While we are not the first to make the observation that the SARS-CoV-2 genome is a target of modification enzymes [21, 6466], but the fact that: (a) many of the mutations giving rise to VOC’s could be explained by such modification events, together with the fact that (b) known modification enzyme microsequence biases match mutations in VOC’s, lead us to speculate that RNA modifications are a major source of targeted mutagenesis of the SARS-CoV-2 genome. This would explain why emerging variants (like B.1.1.7), rather than diverging in sequence, appear to be acquiring mutations common to unrelated strains (e.g. the new acquisition of the E484K (GAA = >AAA mutation first defined as concerning in the unrelated 501Y.V2 variant [67], which could be attributed to a modification such as m1G, which can be decoded as A [68]). This does not eliminate the potential for recombination as another source of variation, as seen often in coronaviruses [29]; however we did not detect evidence of recombination events in the sequences we queried here.

In 2021, VOC’s redefined the pandemic in the US, particularly B.1.1.7

While several B.1.2-like signatures persisted into 2021 (along with the California variants), B.1.1.7 rose to prevalence as predicted from its previous trajectory in the U.K. Other VOC’s seemed to have been kept at low frequency by the predominance of B.1.1.7. This is good news for now, as most available vaccines are highly effective against this strain. However, our data also indicate the acquisition of multiple mutations in B.1.1.7 in the United States albeit currently at very low frequencies. Based on the 2020 data, these new mutations could be problematic as they may rise to prevalence through super-spreader events; but for now, it appears this was prevented by the current and ongoing aggressive vaccination campaign.

Potential for divergent VOC’s to lead to ADE

Another potentially troubling implication of the emergence of new Spike variants, particularly in VOC’s, is the potential for the concurrent development of neutralizing antibodies that are optimal for the original strains but not for the new strains, which may lead to the development of antibody-dependent enhancement (ADE) or antibody dependent inflammation (ADI) [69] documented for other viruses [70]. Fortunately, ADE has not emerged explicitly as a substantial concern with SARS-CoV-2 [71, 72], although suspects are MIS-C or MIS-A, the Kawasaki-like syndromes associated with COVID-19 infection and re-infection both in children and more recently also in adults [73, 74].

Study limitation

One limitation of this study is that the pandemic is constantly changing making it difficult to report the most up to date mutations in the United States. In fact, at the time of this publication, a new variant, (B.1.617, now termed “Delta”) is starting to take a hold on the US population. However, the concepts demonstrating the pivotal role that superspreading events have in perpetuating the pandemic, increasing the frequency of new rare mutants, and potentially generating new variants of concern are forces that remain within areas of the country with low vaccination rates and underscore the importance of continuing mitigation measures including limiting large indoor events in these areas.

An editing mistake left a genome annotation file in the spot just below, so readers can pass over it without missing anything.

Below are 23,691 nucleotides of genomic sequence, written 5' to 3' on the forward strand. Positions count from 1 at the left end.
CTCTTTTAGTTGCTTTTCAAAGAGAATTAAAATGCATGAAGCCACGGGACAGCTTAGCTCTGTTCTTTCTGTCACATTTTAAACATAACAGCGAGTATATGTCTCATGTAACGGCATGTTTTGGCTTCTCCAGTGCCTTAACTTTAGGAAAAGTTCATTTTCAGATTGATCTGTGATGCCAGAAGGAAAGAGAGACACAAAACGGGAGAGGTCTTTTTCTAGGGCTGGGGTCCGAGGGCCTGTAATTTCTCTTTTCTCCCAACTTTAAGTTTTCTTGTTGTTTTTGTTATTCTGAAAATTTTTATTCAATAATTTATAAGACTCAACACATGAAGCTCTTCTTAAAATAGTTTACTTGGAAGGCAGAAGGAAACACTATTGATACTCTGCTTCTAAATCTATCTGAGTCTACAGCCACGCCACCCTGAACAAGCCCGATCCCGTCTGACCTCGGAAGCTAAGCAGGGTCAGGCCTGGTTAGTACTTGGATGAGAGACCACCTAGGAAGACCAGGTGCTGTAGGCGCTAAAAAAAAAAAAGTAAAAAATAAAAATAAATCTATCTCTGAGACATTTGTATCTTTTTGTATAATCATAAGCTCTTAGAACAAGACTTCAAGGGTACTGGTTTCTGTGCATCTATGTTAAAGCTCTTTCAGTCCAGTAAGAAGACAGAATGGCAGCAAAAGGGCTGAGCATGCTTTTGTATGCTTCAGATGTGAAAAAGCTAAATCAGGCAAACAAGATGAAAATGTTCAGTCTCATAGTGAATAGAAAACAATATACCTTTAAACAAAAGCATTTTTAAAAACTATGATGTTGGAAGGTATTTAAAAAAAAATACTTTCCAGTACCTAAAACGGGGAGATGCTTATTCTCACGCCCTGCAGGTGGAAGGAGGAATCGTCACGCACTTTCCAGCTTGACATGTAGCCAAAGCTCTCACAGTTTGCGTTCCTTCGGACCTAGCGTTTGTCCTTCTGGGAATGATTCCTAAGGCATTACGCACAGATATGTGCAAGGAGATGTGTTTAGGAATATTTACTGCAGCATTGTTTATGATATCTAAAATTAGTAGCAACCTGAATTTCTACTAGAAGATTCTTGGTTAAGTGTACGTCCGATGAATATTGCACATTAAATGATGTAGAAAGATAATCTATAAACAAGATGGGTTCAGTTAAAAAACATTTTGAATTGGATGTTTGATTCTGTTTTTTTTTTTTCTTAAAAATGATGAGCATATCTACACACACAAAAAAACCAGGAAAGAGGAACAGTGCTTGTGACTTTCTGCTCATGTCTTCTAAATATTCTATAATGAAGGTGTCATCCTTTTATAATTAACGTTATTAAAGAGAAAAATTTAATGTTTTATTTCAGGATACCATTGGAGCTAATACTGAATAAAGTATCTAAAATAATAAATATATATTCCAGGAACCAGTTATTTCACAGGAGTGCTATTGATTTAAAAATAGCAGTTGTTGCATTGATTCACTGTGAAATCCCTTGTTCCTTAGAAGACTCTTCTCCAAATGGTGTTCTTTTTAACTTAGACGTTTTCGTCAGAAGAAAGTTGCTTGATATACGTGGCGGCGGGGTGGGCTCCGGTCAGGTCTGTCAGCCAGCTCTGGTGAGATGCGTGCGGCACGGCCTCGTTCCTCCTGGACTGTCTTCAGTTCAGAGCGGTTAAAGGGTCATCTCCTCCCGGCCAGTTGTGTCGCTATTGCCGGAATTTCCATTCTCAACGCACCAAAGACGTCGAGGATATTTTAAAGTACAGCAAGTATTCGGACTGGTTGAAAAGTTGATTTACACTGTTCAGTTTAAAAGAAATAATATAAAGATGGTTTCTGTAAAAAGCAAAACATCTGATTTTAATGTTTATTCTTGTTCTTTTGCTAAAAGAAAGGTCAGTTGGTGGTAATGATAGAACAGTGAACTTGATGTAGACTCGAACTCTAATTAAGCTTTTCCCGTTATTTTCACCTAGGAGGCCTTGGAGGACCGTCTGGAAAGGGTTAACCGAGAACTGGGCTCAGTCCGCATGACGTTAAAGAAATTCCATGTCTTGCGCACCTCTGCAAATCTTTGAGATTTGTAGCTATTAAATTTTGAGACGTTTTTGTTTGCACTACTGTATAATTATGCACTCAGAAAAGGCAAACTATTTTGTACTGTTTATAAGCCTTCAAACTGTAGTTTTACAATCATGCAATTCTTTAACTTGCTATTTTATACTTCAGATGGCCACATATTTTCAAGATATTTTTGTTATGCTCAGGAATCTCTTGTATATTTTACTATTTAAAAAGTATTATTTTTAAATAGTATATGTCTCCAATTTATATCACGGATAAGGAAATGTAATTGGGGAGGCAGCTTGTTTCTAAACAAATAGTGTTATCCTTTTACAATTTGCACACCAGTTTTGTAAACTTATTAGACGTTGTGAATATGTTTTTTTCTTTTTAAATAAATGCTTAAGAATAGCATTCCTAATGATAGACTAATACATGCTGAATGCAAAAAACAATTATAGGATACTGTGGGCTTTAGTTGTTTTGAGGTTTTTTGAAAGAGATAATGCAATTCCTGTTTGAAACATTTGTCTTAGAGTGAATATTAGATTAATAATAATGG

Conclusion

From a public health perspective, this study underscores the critical importance of mitigating infection levels and particularly, super-spreader events, as potential generators of high frequency novel variants from the very low frequency existing and increasing Spike mutational pool. Indeed, the finding of over 20 spike variants at low frequencies in the population of the U.S., in late 2020 is concerning as this “lurking” genetic variation can quickly emerge as novel variants through super-spreader, Founder-like events in an expansion process similar to genetic surfing [75, 76]. All these considerations require, in addition to recommended mitigation efforts such as social distancing and mask wearing, that large scale vaccination be in accordance to the schedules used in the clinical trials leading to federal agency approval. Further supporting this, are reports of problematic variants arising within individual immunocompromised patients treated with convalescent sera [50] as these escape mutants can clearly arise when subjected to low levels of anti-Spike protein antibody. This, and our finding of potential “lurking” low frequency variants already within the population, dictate that selection against this virus through vaccination be strong and that “taking the foot off the pedal” (for example with low second shot compliance) can allow this existing variation to give rise to novel escape variants. The rise of VOC’s in 2021 in the US, and their further accumulation of mutations could have been catastrophic without vaccination. However, it would be naïve to assume this pandemic is over. B1.1.7 appears to have kept other VOC’s in check in the US thus far, but that will change as it is highly susceptible to existing vaccines. Will this give other VOC’s for which vaccines are less efficacious a chance to spread in late Fall, as mitigation efforts are relaxed? One concerning VOC is the B.1.617 variant (the Delta variant), which is spreading in the UK among unvaccinated people (and in China, Seychelles and Mongolia, among people vaccinated with adenorival vaccines that might be less effective against it). The relative success in efforts to develop and implement multivalent vaccines that include VOC’s versus those to control the pandemic in other parts of the world will be critical. Therefore, it would most likely be prudent in the late Fall to re-enforce indoor masking and limit large gatherings in the US to prevent a new surge of resistant VOC’s before a new generation of vaccines can, again, contain the pandemic.